Monday, October 12, 2015

The China Cap

Environmental Defense Fund had one of their sporadic podcasts recently, this one on the planned China cap-and-trade program (EDF has been heavily involved there). A good backgrounder.

China's future emissions are more important than America's, so the whole thing deserves more attention. One partly-valid reason why less has been said is there's nothing known about it so far. In two years it'll be in place, they say, although EDF says no one has done it that fast before. China has a pilot cap-and-trade program for "only" 250m people, so they do have experience. I didn't know prior to the podcast that China also has a cap-and-trade program for SOx, which might have helped develop their confidence.

Anyway, something to watch.

I'm looking around for info on the pilots, probably a good basis for predicting the national program. They've only been around for two years, about as long as California's program. Here's some good background, although EDF notes above that the offset program hasn't actually been used - no trades have happened. It also says utilities can't pass along costs, so the entire adjustment has to be internal instead of through reducing demand.

This says the opening price in one pilot was $4.89/tonne, not all that substantial but maybe more meaningful in a low-margin economy.

With a multi-pronged attack on carbon emissions and related pollution, cap-and-trade may be only one component, or the price may even collapse if they don't establish the right cap or a floor on prices. That's not the worst thing in the world, it would mean they could tighten up the standards.

6 comments:

Russell Seitz said...

Kudos to Mike McElroy, who has been promoting this through academic exchange programs with China ince the '90's

E. Swanson said...

Cap-and-trade sounds great until one considers some of the associated impacts. For example, consider the resulting push for palm oil production, which are said to have resulted in massive rain forest clearing in Indonesia, among other nations. Read this report from the Weather Underground about the resulting air pollution. There's a link to a video from GreenPeace in the post for some visual impact.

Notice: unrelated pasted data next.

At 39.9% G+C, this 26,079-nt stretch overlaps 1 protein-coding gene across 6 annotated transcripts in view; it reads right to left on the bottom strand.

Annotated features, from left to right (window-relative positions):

Cap-and-Trade policies attempt to put a limit on CO2 emissions, but the actual impact of such programs as seen at the consumer level will be higher prices. Thus, the result appears the similar to a carbon tax, except that the price increase isn't a fixed amount, as it would be with a tax. Ultimately, in either situation, the consumer will make the choice whether to cut back on carbon emissions or to simply pay more to continue to consume as before. Also, I think this would result in massive rejection of either approach, as the stiff price increases which will ultimately be required would result in near rebellion by the consumers, much as we've seen from the spike in oil prices after 2008. Worse, the cap-and-trade approach would likely result in many schemes to game the system for financial advantage.

As I've pointed out previously, the most direct approach to limit CO2 emissions would be a direct rationing program with a white market for trading the allocations. Given that the Earth's peoples must rapidly begin to make serious reductions in CO2 emissions, such a rationing plan would appear to be the only approach which would provide a strong, steady message to the public while minimizing the economic impact on individual consumers, who are, ultimately, the folks who must change the way they/we live out our daily routines...

Brian said...

I agree the palm oil problem is huge, I've written about it and was in Indonesia 2 years ago. I don't think it has much to do with cap-and-trade though. It has multiple causes, and one of them is EU directives on biofuels.

Cap-and-dividend, revenue-neutral carbon taxes, and other tax givebacks are ways to get public acceptance of carbon pricing.